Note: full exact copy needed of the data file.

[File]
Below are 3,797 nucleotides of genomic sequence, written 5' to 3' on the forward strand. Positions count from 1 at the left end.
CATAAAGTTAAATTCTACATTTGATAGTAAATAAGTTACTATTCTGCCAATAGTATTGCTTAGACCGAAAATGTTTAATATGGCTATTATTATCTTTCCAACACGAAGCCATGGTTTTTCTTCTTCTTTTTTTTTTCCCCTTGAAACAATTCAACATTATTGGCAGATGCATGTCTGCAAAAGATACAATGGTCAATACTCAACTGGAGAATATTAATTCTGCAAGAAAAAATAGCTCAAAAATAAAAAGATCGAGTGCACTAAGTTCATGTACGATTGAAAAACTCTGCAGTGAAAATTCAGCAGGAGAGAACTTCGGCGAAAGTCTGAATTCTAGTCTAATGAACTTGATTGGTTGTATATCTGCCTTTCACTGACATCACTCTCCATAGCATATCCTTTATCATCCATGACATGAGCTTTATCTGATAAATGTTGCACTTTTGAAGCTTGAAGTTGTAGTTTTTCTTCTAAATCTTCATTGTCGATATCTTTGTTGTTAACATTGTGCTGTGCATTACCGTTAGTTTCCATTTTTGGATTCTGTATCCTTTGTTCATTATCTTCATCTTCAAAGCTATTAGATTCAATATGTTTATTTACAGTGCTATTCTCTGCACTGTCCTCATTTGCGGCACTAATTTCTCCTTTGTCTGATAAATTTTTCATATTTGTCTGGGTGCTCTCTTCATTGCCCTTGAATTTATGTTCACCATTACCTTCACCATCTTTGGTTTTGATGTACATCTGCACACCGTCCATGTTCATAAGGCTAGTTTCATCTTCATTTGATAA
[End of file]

Below are 3,797 nucleotides of genomic sequence, written 5' to 3' on the forward strand. Positions count from 1 at the left end.
CATAAAGTTAAATTCTACATTTGATAGTAAATAAGTTACTATTCTGCCAATAGTATTGCTTAGACCGAAAATGTTTAATATGGCTATTATTATCTTTCCAACACGAAGCCATGGTTTTTCTTCTTCTTTTTTTTTTCCCCTTGAAACAATTCAACATTATTGGCAGATGCATGTCTGCAAAAGATACAATGGTCAATACTCAACTGGAGAATATTAATTCTGCAAGAAAAAATAGCTCAAAAATAAAAAGATCGAGTGCACTAAGTTCATGTACGATTGAAAAACTCTGCAGTGAAAATTCAGCAGGAGAGAACTTCGGCGAAAGTCTGAATTCTAGTCTAATGAACTTGATTGGTTGTATATCTGCCTTTCACTGACATCACTCTCCATAGCATATCCTTTATCATCCATGACATGAGCTTTATCTGATAAATGTTGCACTTTTGAAGCTTGAAGTTGTAGTTTTTCTTCTAAATCTTCATTGTCGATATCTTTGTTGTTAACATTGTGCTGTGCATTACCGTTAGTTTCCATTTTTGGATTCTGTATCCTTTGTTCATTATCTTCATCTTCAAAGCTATTAGATTCAATATGTTTATTTACAGTGCTATTCTCTGCACTGTCCTCATTTGCGGCACTAATTTCTCCTTTGTCTGATAAATTTTTCATATTTGTCTGGGTGCTCTCTTCATTGCCCTTGAATTTATGTTCACCATTACCTTCACCATCTTTGGTTTTGATGTACATCTGCACACCGTCCATGTTCATAAGGCTAGTTTCATCTTCATTTGATAA